By Brittany White
One of my favorite things we teach at Phired Up is this simple message: People don’t join organizations. People join people.
On our Dynamic Recruitment Assessment we ask the question, “Which of the recruitment methods listed below would most members say is the primary reason they joined your group?” Almost half of the respondents said Relationships. Relationships were indicated more than the events of formalized recruitment processes, our t-shirts, or our events. The relationships we build in our organizations continue to be the largest indicator of membership joining practice.
The word relationship is typically associated with romantic relationships. However, this word in the context of our fraternal organizations implies a more significant connection that is deep and meaningful. These strong personal connections to others are ultimately why I think we choose to join fraternal organizations We join because we have found a significant connection that we like to call a relationship which eventually turns into brotherhood and sisterhood.
Consider this: every time we host a potential member, we have the opportunity to create a new relationship with someone that we have likely never met. Recruitment is our opportunity to make friends with so many of the new men and women on campus. Whether they join our organization or not, we are still allowed to maintain a friendship with them.
Each of us has that one (maybe more) person that we created a relationship with and is the reason why we joined our organization. What would recruitment look like if every recruiter entered a conversation with a potential member with the attitude of just making a friend and creating a relationship? Would it allow us to worry less about making a good impression or covering our specific “talking points”? Would it allow us to focus more on developing a relationship that could cause more people to want to join us as people – and coincidentally join our organization? Here are three things we can implement to help build relationships.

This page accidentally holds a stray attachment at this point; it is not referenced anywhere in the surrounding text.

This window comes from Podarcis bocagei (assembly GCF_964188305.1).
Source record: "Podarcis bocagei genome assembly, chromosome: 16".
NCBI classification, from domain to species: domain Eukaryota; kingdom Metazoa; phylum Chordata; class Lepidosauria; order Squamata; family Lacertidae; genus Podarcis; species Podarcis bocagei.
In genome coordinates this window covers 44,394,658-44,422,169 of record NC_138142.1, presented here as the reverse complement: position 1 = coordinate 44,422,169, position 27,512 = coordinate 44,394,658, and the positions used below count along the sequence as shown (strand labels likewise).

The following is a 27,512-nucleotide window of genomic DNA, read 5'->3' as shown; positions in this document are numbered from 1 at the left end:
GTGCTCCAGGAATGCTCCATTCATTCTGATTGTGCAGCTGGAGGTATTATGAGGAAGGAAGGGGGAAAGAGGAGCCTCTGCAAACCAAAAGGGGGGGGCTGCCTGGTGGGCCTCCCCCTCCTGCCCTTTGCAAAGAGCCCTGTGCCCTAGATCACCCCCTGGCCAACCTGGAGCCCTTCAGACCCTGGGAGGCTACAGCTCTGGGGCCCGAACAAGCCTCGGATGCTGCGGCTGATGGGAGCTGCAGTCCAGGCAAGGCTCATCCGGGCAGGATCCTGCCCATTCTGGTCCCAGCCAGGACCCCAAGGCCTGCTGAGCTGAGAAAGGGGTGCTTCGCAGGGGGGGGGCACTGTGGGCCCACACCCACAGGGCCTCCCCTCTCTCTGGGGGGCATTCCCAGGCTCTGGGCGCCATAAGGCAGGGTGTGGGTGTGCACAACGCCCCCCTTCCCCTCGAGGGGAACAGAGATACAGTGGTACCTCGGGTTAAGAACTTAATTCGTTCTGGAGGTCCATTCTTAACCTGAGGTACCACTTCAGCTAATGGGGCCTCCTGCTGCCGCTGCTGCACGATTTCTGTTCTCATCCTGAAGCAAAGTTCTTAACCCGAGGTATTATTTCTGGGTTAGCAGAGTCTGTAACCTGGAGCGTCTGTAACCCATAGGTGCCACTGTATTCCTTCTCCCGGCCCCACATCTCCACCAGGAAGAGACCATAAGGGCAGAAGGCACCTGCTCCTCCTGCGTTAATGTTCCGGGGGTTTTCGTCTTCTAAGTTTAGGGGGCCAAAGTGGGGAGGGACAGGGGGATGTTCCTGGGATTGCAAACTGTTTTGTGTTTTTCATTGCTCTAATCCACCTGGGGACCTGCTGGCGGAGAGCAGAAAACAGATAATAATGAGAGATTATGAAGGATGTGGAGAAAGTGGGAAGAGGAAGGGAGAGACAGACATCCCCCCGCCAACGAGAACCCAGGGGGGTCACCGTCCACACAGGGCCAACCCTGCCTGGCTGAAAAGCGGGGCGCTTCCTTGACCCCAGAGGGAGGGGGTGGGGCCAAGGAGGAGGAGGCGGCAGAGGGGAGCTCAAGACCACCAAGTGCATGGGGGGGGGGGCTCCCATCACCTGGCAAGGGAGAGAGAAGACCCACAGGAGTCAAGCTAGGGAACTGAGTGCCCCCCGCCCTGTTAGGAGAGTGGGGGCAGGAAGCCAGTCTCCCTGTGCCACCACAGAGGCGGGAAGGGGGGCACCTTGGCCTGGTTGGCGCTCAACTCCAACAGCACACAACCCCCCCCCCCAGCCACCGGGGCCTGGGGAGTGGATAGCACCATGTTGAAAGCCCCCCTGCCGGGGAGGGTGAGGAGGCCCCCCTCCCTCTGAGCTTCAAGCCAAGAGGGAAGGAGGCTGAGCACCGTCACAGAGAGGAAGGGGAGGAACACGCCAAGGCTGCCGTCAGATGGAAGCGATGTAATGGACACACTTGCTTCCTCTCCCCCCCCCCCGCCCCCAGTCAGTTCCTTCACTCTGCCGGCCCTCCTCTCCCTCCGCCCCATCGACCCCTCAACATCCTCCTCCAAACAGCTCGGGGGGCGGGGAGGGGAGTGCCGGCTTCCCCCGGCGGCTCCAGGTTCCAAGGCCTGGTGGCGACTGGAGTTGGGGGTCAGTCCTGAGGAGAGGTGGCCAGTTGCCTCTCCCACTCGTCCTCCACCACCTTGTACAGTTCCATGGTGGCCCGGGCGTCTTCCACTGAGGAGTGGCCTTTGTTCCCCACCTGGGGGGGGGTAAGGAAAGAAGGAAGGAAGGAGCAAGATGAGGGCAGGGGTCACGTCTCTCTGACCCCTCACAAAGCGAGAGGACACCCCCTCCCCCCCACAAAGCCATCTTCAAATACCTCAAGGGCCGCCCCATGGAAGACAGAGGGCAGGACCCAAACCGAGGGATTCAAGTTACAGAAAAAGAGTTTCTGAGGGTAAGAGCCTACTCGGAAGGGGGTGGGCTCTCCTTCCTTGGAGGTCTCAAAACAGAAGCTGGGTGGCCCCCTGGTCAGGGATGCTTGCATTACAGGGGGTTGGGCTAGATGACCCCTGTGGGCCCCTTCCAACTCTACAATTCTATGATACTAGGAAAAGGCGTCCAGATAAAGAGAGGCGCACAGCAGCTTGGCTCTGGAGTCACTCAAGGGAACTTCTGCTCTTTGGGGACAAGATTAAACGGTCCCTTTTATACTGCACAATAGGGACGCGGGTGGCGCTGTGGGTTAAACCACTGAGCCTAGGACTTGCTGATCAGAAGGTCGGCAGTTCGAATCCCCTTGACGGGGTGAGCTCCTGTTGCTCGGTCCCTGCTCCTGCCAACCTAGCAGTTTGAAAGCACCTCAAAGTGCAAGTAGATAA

1. Learn their story. Everyone has a story to share with the world. We don’t have to constantly stress about what questions we need to ask them or what information we need to share. Be present with the person that you are having a conversation with so that you can truly listen to what they have to tell you about them. We have gotten in the habit of spending far too much time talking about ourselves and we don’t take the time to learn the story of the person we are meeting with, a person who will potentially be our brother or sister.
2. Be authentic. We can’t form a relationship if we are not being who we really are. At some point in our lives, we have all encountered someone who we feel like is really “fake”. Those interactions are never fun and we tend to walk away exhausted. We want Potential New Members (PNMs) to like us and to like our organization, but that shouldn’t come at the expense of who we authentically are. True authenticity is about knowing who you are and what you are all about and not wavering from that to please someone else.
3. Be vulnerable. When we think about relationships and the reason we connect with people on a deep, meaningful level, we tend to find that at some point in that conversation we shared something that made us vulnerable. Vulnerability allows us to connect with people on a deeper level, but we have to have the courage to be vulnerable first with people. My favorite author and personal spirit animal, Brene Brown says, “Connection is why we are here. We are hardwired to connect with others, it’s what gives purpose and meaning to our lives.” Through vulnerability we can establish deep, meaningful relationships. Being vulnerable is not about spilling all of your guts every conversation; it’s about sharing a little bit of you to connect with another person.
Hopefully these things will encourage you to spend less time focusing on hosting the perfect event or finding the perfect tabling spot for your organization, and instead encourage your efforts towards the ways in which you build relationships. Remember: people don’t join organizations. People join people. People join YOU.
By Brittany White
Phired Up Productions has an ongoing Dynamic Recruitment Assessment to gather more information about the recruitment strategies of fraternities and sororities. We receive responses daily, and at our last analysis of over 1300 students from across the country, one of the responses that struck me answered the question “how much of your recruitment process clearly reflects your values?” Our respondents indicated less than half of their recruitment process clearly reflects our values.
We drop the word “values” all the time. We emphasize our values within our membership, but we still haven’t created a recruitment process that reflects our values. We understand our organization’s values, but we don’t talk about our values as a chapter or our values as individuals and how our organization shapes our values. Sometimes I think this task is easier said than done, so I wanted to share some tips on ways to implement and translate our values into our recruitment process. These tips certainly won’t cover all of our values, but hopefully will get your brain buzzing about other ways that you can infuse values into your recruitment process.